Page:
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UBC Theses and Dissertations

Initial characterization and intracellular localization of two suppressors of position effect variegation in drosophila melanogaster, S2214 and puckered Toub, Omid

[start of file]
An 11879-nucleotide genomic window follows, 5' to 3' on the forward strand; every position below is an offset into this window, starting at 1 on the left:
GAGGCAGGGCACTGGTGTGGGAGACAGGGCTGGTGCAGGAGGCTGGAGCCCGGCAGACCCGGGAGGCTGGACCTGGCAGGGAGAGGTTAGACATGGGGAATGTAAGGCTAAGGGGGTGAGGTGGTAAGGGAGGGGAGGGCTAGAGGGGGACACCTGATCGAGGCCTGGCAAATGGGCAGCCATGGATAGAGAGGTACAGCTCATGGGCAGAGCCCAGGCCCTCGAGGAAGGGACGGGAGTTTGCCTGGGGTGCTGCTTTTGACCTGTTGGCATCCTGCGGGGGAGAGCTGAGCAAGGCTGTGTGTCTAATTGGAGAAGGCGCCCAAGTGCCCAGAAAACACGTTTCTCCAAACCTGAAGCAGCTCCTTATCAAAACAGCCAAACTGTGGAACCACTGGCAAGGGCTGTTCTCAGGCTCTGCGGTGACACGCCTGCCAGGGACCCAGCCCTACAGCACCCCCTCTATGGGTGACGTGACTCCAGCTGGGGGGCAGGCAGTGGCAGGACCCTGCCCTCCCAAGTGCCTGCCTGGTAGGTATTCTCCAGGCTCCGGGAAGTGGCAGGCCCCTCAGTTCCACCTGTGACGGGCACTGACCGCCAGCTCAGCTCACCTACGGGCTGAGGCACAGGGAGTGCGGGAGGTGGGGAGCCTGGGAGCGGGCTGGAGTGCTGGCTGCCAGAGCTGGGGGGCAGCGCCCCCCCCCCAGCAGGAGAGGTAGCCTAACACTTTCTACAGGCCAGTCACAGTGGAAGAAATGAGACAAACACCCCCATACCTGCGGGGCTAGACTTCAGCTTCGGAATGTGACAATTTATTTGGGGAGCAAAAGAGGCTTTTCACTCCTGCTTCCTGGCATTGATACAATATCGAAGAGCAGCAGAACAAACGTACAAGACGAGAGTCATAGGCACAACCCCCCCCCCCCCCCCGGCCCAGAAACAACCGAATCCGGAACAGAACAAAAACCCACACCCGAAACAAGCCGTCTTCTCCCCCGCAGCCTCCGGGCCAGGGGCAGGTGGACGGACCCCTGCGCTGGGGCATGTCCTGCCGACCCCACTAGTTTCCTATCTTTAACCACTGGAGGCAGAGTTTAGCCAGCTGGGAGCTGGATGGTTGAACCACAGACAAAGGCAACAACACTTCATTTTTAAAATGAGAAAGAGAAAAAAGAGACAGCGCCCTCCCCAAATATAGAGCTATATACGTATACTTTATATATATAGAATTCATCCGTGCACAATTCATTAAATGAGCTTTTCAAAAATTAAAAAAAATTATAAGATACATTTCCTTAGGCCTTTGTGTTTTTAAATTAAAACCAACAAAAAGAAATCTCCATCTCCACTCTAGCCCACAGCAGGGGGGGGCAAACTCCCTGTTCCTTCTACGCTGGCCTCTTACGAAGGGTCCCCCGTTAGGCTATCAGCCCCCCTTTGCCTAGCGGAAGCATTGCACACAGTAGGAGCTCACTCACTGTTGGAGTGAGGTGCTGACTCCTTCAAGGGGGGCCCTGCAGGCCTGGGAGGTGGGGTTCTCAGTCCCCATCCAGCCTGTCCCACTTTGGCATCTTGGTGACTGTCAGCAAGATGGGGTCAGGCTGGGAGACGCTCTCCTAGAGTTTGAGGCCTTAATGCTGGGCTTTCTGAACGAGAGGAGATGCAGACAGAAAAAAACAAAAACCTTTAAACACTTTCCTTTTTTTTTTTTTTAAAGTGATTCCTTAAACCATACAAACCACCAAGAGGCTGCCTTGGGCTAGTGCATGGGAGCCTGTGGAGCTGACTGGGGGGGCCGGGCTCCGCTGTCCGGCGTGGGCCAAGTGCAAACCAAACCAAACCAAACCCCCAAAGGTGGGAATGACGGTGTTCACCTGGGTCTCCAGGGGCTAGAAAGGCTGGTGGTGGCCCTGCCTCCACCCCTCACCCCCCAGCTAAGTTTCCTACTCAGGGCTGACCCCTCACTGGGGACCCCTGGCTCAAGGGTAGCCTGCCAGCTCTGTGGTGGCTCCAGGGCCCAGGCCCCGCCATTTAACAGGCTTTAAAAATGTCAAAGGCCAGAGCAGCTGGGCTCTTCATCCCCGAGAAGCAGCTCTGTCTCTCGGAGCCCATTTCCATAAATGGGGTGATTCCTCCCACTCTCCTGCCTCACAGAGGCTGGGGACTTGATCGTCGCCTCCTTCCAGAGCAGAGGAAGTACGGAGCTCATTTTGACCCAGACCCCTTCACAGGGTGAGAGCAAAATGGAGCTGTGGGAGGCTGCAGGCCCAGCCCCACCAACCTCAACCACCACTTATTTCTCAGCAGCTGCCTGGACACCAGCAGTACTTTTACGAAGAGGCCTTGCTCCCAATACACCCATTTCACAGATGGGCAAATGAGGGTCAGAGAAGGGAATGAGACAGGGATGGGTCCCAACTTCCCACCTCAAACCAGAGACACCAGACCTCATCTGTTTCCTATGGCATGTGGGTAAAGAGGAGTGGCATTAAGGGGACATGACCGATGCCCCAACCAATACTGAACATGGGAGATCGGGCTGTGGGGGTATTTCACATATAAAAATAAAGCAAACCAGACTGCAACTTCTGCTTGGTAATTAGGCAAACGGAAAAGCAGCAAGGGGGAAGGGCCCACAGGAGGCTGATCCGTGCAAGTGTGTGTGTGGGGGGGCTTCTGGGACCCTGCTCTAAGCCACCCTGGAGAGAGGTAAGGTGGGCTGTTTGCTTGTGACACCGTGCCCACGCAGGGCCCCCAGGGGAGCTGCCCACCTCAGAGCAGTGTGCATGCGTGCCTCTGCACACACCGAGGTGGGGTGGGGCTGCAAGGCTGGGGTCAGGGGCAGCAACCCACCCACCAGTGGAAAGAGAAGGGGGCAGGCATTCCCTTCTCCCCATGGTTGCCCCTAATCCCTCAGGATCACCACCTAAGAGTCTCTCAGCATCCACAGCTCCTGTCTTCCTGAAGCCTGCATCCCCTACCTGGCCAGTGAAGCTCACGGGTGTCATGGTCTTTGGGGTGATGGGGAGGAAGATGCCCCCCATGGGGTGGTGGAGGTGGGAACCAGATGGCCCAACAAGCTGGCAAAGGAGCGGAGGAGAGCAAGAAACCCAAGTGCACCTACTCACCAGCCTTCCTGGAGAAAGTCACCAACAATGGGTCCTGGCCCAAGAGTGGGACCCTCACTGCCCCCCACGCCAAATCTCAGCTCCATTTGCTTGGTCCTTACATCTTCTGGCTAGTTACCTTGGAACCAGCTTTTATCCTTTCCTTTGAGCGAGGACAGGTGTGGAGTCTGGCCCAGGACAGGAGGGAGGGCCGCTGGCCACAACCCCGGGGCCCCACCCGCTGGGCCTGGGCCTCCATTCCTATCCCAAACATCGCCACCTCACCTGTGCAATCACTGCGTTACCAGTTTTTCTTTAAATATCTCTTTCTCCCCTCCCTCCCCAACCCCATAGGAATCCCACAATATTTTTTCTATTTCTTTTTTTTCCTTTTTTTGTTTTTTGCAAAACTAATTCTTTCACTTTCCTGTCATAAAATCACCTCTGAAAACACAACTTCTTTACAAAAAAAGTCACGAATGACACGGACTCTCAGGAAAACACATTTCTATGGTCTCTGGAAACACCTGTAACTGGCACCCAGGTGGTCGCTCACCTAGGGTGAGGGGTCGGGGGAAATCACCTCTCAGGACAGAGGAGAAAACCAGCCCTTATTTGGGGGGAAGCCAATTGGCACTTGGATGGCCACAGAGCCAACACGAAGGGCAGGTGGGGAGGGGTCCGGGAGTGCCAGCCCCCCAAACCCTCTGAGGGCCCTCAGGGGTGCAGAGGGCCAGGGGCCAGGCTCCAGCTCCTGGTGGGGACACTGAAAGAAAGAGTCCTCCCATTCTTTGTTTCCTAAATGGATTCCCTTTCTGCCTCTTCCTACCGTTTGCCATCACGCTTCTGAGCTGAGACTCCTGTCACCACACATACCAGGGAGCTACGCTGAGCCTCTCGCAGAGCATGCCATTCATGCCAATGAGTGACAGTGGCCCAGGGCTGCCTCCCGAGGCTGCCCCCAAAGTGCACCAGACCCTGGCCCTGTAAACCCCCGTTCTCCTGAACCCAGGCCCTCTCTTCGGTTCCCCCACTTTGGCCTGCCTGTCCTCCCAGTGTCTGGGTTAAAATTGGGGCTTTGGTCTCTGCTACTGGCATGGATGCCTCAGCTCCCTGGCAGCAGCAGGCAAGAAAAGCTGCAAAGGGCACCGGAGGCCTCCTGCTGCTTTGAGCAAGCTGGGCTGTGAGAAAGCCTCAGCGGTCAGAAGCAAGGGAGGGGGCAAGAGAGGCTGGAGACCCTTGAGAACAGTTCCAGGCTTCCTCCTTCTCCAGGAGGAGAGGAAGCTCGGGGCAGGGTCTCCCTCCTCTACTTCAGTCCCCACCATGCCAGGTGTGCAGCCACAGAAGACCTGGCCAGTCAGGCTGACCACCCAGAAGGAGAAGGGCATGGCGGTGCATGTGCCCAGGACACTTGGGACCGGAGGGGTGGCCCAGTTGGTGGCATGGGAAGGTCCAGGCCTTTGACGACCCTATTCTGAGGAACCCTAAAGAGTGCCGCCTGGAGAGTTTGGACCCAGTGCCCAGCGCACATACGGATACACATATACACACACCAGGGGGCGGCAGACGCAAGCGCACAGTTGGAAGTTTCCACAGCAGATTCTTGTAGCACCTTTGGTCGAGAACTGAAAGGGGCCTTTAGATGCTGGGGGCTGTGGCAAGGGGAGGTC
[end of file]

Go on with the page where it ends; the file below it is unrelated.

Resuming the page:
Emergence of the higher eukaryotic organisms from their prokaryotic ancestors has been closely associated with an increase of the genetic material. This progression has been dependant on machineries that can package the DNA to various extents, from the levels seen in the 30 nm fibers of interphase nuclei to that of metaphase chromosomes. These evolutionary changes in genome organization have correlated with advancements in regulation of gene expression during development. In eukaryotes, cellular differentiation is partly dependent on the mechanisms that would silence the correct genes in a particular tissue and maintain this silenced state throughout subsequent stages of development. To understand the factors involved in such mechanisms many labs, including ours, have used position effect variegation (PEV) to identify proteins that form or remodel the chromatin fiber. Genetic screens have identified S2214, and puckered as genes coding for putative modifiers of PEV. The aim of this thesis, is to characterize S2214, and puckered by addressing two main questions: i) do the mutations in each of these genes modify the phenotype observed in PEV? And ii) do their products localize to the nucleus, and if so to the chromatin? Results show that P element mutations in these genes cause dominant and strong suppression of PEV in wm⁴ and SbV. Moreover, the observed Su(var) activity is reverted upon mobilization of the P elements. I developed and purified an antibody for each gene. Puc, the product of puckered, localized to the nucleus of S2 and KC1cells (which are late embryonic Drosophila cell lines), as well as the nuclei of salivary gland cells of Drosophila melanogaster, but could not be detected on the polytene chromosomes. In addition, S2214, the product of S2214, was found in the nuclear fraction of S2 cells, and could be observed within the nuclei of S2 and KC1 cells as well as those of the salivary glands of Drosophila melanogaster. Furthermore, S2214 was found at several interbands of the polytene chromosomes of these salivary glands. It is our conclusion that gene products of both S2214 and puckered are involved in mechanisms that affect chromatin structure.

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